If you ask any of the HS students who are currently bussed if they would prefer to go to a HS in their own town or get up early and be bussed they would say they want a HS in there own town. I don't believe that the whole town would not want the one way bussing stopped. If SUHSD must be forced to open another HS then they should do it in the only town that they collect taxes for and serve that has not had a HS since 1976 and stop the one way bussing. San Carlos has a HS, Redwood city has 4, WHS, Sequoia, Redwood and Summit Prep, Menlo Park/Atherton share one and EPA has 0. If you lived in EPA would you be happy that your child has to be on the bus at 6:40 am or earlier to go to HS? How about after they are done with tutoring, after school activities, a sport? They have to wait for the county bus to take them home getting home even later than the students in San Carlos, Redwood City, Menlo Park or Atherton. What is equal about that? Would you want your child waiting in the dark for 40 minutes until the bus came in the morning if they missed the SUHSD bus or that same in the evening after sports or after school programs? No you don't live in EPA and your child does not live in that area so you really should not be writing and opinion for the people of that community.
There is no issue in sharing a day school with a night school. Did you interview Pat Gemma and ask him how sharing would work before you wrote your article? Did you look at the SUHSD catalog of night classes and ask any teacher how sharing worked before your wrote your article? Did you ask any students who attend night school at one of the SUHSD campus? No, I don't think so or you would have found out how it worked and that would have negated your "Sharing issue." From 1998 to 1994 I went to Adult school at night in SUHSD we came in the teachers brought in what they needed for the night classes and when we left the teachers left with there materials.
Don't think I have not volunteered at a Charter HS as my husband and I have volunteered there too. Back in 1999 we went to meetings for BACH when we were trying to figure out what High school would be best for our child and they were having volunteer opportunities for the "New Charter HS" that met on the SUHSD James street campus.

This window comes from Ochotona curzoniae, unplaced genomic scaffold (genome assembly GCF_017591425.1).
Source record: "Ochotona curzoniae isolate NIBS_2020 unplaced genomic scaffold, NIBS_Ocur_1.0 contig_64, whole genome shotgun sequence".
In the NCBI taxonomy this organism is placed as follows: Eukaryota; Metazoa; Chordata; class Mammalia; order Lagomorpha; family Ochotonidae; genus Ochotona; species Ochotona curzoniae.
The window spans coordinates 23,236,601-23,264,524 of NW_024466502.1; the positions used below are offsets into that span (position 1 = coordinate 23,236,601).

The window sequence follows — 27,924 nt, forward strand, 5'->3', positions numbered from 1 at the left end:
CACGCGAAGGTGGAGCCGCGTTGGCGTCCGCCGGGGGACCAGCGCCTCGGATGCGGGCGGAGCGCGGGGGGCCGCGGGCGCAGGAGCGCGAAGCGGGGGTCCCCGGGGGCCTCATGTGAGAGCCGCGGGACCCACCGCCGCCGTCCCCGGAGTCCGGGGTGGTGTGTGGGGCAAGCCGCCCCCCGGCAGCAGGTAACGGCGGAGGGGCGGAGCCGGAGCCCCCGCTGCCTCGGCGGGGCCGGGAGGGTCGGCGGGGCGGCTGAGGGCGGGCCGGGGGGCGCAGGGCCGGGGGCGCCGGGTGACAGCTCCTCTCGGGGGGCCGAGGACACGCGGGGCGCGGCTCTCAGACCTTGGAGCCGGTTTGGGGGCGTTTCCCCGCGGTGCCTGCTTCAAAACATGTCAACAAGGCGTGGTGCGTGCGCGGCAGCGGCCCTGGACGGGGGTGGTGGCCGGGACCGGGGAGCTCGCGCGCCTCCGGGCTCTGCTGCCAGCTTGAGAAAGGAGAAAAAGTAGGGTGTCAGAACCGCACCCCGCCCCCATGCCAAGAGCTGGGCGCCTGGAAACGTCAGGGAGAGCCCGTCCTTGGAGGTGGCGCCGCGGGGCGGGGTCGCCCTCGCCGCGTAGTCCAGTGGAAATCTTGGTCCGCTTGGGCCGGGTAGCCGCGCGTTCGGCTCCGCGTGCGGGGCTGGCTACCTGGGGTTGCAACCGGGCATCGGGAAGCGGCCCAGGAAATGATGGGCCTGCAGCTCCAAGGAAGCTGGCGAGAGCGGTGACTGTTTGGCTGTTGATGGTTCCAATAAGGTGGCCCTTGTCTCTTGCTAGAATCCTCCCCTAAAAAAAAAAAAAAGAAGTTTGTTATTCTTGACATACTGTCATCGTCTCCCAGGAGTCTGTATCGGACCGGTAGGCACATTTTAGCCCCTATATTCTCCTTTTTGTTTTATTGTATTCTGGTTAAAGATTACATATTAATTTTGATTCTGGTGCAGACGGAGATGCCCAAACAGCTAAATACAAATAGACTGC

Did you know SUHSD is being forced to lay off 20 teachers and now fund a start up for Everest. EPA deserves a High School and Everest wants to help students get into college it is a perfect fit. It is inappropriate to boast about 95% acceptance into college for Summit Prep when they serve students who don't have learning disabilities or who are not fluent in english the way the other HS in the district do. You get the middle of the road kids or better so there really is not a challenge in educating them, just motivating them to turn in there work and to attend class.
Posted by David Boyce, Almanac staff writer, on Mar 1, 2009 at 11:06 am David Boyce is a member (registered user) of Almanac Online
The Sequoia Union High School District in 2007 announced an intention to build a $10 million 4,000-to-5,000-square-foot high school on Myrtle Street in East Palo Alto. The plan, at the time, was to make this site a home for East Palo Alto Academy High School, a charter high school now on Pope Street in Menlo Park and operated by Stanford University.
As for Everest Public High School, if it opens at the Green Street site, Sequoia district Assistant Superintendent James Lianides has described it as "a starter campus" for the school's first two years.
Admission to Everest will be by lottery since there are now about 250 applicants for the 100 freshman seats. About 44 percent of those applicants are from Redwood City, 21 percent from Menlo Park, and 12 percent from East Palo Alto. In the Sequoia district, students from East Palo Alto represent about 19 percent of the whole, a district spokeswoman said.
The branch of the Sequoia district's adult school that would be co-located on Green Street is not the same thing as fee-based evening enrichment classes offered at existing high schools. The adult school's free or low-cost classes are meant for adults working toward goals such as citizenship, a high school diploma, better parenting skills, and proficiency with English.